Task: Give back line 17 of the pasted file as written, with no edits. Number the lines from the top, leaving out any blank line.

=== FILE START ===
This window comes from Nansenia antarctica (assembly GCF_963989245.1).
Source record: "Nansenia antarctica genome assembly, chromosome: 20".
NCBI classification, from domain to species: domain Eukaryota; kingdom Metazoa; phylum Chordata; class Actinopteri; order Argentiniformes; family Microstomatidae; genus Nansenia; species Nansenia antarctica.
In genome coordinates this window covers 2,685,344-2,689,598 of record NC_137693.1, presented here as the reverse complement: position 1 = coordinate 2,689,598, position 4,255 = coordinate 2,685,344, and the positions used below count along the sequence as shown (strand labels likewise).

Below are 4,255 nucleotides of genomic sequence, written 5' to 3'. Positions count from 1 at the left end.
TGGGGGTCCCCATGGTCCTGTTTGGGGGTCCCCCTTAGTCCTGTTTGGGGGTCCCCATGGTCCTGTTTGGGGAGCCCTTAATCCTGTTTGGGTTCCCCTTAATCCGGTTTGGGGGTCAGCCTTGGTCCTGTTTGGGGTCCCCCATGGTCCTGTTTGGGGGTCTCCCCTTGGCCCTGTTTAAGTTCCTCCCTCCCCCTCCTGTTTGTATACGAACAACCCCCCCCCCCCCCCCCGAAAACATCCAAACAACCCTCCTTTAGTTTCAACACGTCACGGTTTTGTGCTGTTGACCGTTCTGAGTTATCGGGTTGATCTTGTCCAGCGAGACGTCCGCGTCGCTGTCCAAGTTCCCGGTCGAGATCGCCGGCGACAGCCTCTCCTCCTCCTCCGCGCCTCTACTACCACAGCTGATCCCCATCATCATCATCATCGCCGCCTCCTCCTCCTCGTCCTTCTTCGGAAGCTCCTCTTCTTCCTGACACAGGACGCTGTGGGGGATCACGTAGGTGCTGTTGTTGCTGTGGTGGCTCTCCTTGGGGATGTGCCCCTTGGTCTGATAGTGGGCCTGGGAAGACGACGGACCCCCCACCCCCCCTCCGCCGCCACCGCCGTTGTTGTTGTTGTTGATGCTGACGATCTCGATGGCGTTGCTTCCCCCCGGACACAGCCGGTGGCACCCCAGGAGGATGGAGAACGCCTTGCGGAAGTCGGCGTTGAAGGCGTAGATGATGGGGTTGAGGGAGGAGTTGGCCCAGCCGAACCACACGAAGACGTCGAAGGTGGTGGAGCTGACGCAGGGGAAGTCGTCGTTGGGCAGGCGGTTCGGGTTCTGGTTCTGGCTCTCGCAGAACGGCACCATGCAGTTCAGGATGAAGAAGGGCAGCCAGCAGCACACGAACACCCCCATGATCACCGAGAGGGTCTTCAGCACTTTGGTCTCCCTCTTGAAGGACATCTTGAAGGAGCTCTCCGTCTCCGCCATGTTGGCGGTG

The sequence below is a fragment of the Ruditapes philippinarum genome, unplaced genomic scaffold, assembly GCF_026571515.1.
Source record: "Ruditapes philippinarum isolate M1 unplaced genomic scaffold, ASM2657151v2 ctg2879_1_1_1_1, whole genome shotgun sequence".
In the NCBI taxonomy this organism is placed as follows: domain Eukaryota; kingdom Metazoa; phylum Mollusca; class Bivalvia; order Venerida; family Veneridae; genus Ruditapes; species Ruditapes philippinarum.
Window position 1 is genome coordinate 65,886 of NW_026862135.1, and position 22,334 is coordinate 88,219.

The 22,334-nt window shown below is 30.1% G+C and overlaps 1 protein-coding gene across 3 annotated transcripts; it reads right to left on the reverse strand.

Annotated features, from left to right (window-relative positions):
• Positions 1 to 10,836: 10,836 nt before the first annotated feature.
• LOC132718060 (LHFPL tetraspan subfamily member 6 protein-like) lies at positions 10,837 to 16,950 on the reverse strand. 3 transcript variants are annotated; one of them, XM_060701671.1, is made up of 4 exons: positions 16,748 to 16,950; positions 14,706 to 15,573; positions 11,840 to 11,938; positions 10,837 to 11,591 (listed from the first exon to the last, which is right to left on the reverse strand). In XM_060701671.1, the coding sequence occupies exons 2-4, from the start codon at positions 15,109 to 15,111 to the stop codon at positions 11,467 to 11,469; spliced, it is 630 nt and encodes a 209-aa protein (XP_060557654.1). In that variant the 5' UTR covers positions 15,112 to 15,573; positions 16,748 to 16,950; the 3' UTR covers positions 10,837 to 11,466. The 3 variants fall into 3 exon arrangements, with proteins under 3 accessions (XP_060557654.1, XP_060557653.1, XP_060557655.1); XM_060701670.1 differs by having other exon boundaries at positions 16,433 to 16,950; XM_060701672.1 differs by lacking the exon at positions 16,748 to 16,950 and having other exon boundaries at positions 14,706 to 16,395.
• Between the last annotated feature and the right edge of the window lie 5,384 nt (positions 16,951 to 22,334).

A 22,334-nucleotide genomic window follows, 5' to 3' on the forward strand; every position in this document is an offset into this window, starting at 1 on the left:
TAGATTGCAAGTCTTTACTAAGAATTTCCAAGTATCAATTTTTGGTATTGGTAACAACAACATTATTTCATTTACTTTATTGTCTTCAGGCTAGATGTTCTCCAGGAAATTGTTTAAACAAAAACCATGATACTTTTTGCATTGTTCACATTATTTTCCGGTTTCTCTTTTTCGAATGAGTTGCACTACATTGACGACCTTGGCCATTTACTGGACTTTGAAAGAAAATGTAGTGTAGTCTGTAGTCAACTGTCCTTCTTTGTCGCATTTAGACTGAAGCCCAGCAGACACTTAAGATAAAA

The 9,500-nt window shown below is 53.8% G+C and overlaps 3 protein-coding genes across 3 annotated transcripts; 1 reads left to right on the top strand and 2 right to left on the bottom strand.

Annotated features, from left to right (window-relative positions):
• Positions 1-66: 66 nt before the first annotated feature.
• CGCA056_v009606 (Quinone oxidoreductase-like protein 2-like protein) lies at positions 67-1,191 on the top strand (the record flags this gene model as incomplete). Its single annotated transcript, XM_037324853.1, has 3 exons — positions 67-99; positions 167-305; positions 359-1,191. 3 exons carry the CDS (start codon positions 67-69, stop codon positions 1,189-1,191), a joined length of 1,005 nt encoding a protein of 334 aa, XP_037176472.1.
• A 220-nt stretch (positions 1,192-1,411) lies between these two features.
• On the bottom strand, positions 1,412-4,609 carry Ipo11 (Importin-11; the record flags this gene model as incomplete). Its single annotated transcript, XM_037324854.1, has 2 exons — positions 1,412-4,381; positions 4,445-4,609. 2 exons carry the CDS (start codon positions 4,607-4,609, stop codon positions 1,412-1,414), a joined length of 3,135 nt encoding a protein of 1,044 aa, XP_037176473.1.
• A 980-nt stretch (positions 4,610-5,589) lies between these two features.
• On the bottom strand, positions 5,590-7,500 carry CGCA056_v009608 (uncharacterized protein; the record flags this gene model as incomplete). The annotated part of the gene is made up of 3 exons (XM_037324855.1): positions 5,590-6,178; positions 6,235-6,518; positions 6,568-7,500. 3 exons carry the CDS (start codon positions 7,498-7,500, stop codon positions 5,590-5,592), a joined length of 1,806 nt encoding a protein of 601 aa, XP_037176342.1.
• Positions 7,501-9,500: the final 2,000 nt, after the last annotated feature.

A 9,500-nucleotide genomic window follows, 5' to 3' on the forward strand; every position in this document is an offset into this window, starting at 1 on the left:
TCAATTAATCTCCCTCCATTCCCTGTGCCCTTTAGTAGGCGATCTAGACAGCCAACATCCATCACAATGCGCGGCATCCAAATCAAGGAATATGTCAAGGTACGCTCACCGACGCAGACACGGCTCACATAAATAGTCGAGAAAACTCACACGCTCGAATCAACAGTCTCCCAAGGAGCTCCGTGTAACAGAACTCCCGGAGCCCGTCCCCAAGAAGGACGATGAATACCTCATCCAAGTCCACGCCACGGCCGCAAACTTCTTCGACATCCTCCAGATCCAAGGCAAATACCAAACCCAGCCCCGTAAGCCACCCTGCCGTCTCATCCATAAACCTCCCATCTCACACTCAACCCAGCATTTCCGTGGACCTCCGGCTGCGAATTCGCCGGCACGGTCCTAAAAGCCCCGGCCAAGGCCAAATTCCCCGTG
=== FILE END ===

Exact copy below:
TAGATTGCAAGTCTTTACTAAGAATTTCCAAGTATCAATTTTTGGTATTGGTAACAACAACATTATTTCATTTACTTTATTGTCTTCAGGCTAGATGTTCTCCAGGAAATTGTTTAAACAAAAACCATGATACTTTTTGCATTGTTCACATTATTTTCCGGTTTCTCTTTTTCGAATGAGTTGCACTACATTGACGACCTTGGCCATTTACTGGACTTTGAAAGAAAATGTAGTGTAGTCTGTAGTCAACTGTCCTTCTTTGTCGCATTTAGACTGAAGCCCAGCAGACACTTAAGATAAAA